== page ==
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Race To Watch: North Carolina's 8th District

By Kyle Trygstad

It took two tries but Larry Kissell finally won a North Carolina congressional seat in 2008. The underfunded candidate with national party support outperformed Barack Obama to knock off a five-term Republican incumbent in one of the state's few swing districts.

But in a far less welcoming year for Democrats, Kissell enters his first re-election campaign as a top Republican target. And although Harold Johnson hasn't yet made it to the top tier of the GOP's Young Guns campaign organization program, Republicans have what both parties say is a legitimate challenger.

Johnson, a well-known former TV sportscaster in Charlotte, dropped $240,000 of his own money during the primary process, which was extended by seven weeks for a runoff with Tea Party-backed Tim D'Annunzio. The coffers-draining runoff will likely affect Johnson's second-quarter fundraising report, but many expect him to surpass Kissell in the coming months.

Kissell, a former schoolteacher and textile worker, defeated Robin Hayes in 2008 by a 10-point margin, two years after falling just a few hundred votes short of victory. After being outspent four-to-one in 2006, Kissell was again outspent in 2008, this time by more than two-to-one, though that was supplemented by $2.4 million in spending by the Democratic Congressional Campaign Committee.

However, the freshman lawmaker may not have as much help this time around, as the well-funded DCCC will need to spread the wealth to save the party's House majority. Kissell also won't have the luxury of Obama at the top of the ticket or his hundreds of organized volunteers blanketing the state.

"I think that we have an excellent chance to win this seat back this time around," said David Black, chairman of the 8th congressional district Republican Party. "There are a number of reasons for that -- one is that, let's face it, there won't be the kind of Democratic effort there was the last time."

"The other thing is," Black added, "Larry has seemed to do the impossible and that is to tick off both parties."

Kissell angered some on the left for his vote against health care reform. In fact, a group called North Carolina Families First, which is funded by the Service Employees International Union and its local affiliate, attempted to run an independent candidate against Kissell in the general election. However, Wendell Fant, who was recently fired by Kissell's congressional office for misusing a computer, opted against a bid early this week.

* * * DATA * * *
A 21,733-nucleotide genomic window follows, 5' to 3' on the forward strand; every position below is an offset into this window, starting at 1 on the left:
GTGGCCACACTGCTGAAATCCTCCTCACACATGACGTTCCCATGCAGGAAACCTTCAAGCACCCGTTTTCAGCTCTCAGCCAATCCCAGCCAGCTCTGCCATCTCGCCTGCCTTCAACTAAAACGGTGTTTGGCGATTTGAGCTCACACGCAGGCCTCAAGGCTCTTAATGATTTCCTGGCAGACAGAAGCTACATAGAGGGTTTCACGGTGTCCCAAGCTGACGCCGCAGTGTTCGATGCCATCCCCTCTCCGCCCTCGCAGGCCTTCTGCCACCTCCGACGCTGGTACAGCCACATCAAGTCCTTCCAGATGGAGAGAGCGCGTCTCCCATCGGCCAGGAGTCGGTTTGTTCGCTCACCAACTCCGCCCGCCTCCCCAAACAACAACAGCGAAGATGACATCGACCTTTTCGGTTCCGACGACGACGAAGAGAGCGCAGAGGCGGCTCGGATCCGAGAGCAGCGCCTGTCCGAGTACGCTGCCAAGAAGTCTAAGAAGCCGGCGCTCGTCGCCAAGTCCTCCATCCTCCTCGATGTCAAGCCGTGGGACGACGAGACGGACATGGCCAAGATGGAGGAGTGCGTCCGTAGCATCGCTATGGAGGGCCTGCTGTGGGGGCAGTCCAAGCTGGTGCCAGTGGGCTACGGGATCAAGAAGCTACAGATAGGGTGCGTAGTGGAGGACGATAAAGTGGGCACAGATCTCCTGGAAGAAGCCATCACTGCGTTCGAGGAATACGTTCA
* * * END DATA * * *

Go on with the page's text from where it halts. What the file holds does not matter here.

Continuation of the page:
The group later stated it would no longer attempt to field a candidate against Kissell and was happy about his stances on Wall Street reform, Big Oil and unemployment insurance.

As Black admitted, Johnson has some work to do as well, as his primary and runoff performances were less than impressive against a candidate with outside-the-box views on some issues. In a district with three media markets -- Charlotte in the west, Greensboro in north-central and Raleigh in the east -- Johnson is not a household name everywhere, as he is in Charlotte.

The 8th district, which includes parts of Charlotte, extends eastward along the South Carolina border and takes in parts or all of 10 counties. The eastern counties are where D'Annunzio had his greatest amount of support.

"There have already been meetings held across the district with some of the D'Annunzio supporters," said Black. "I think that when those voters start to look at the options and evaluate who they want to vote for in November, I think they'll vote for Johnson."

Kissell has a populist pitch and is known for being strong on trade policy, one of the top issues in the district that's seen its textiles industry diminished. He ran against Hayes for his deciding vote on the Central America Free Trade Agreement in 2005.

This year he called for the repeal of the North American Free Trade Agreement. He stated in March: "I worked in a textile mill for 27 years. I have watched many of my friends and neighbors lose their jobs and their benefits to these unfair trade deals. I went to Congress to make a difference for working people, and I believe that repealing NAFTA is a start to reenergizing American manufacturing."

Still, Kissell is running not just against Johnson, a first-time candidate in an anti-Washington year, but also against a tide of unrest similar to the one he surfed into office two years ago. Even then he had extensive help, with the DCCC's assistance and MoveOn.org's independent campaigning against Hayes early in the last election cycle.

The Cook Political Report moved the race last week from a "Likely Democrat" rating to "Toss Up," explaining: "Democrats should have serious doubts about whether they can replicate the kind of turnout formula, particularly in urban Charlotte, that sent Kissell to Congress in 2008. The DCCC may have to make a hefty investment here if they hope to salvage this seat."